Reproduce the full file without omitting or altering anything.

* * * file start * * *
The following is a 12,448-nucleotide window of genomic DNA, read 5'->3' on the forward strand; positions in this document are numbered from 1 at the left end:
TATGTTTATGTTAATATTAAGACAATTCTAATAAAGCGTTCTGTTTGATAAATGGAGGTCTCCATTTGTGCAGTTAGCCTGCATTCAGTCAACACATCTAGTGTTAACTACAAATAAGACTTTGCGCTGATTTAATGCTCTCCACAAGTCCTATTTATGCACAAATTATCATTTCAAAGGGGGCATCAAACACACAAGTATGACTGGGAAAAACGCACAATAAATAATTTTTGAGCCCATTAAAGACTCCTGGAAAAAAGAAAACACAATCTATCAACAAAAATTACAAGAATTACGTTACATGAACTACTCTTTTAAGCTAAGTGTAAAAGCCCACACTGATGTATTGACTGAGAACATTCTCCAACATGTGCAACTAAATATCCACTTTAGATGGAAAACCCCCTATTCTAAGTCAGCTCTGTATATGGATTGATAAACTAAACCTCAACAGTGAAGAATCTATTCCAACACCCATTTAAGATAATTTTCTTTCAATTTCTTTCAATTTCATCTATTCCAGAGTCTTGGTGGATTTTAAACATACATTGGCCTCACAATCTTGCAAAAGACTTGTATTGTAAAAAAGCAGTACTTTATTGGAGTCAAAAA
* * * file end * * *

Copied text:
The following is a 12,448-nucleotide window of genomic DNA, read 5'->3' on the forward strand; positions in this document are numbered from 1 at the left end:
TATGTTTATGTTAATATTAAGACAATTCTAATAAAGCGTTCTGTTTGATAAATGGAGGTCTCCATTTGTGCAGTTAGCCTGCATTCAGTCAACACATCTAGTGTTAACTACAAATAAGACTTTGCGCTGATTTAATGCTCTCCACAAGTCCTATTTATGCACAAATTATCATTTCAAAGGGGGCATCAAACACACAAGTATGACTGGGAAAAACGCACAATAAATAATTTTTGAGCCCATTAAAGACTCCTGGAAAAAAGAAAACACAATCTATCAACAAAAATTACAAGAATTACGTTACATGAACTACTCTTTTAAGCTAAGTGTAAAAGCCCACACTGATGTATTGACTGAGAACATTCTCCAACATGTGCAACTAAATATCCACTTTAGATGGAAAACCCCCTATTCTAAGTCAGCTCTGTATATGGATTGATAAACTAAACCTCAACAGTGAAGAATCTATTCCAACACCCATTTAAGATAATTTTCTTTCAATTTCTTTCAATTTCATCTATTCCAGAGTCTTGGTGGATTTTAAACATACATTGGCCTCACAATCTTGCAAAAGACTTGTATTGTAAAAAAGCAGTACTTTATTGGAGTCAAAAA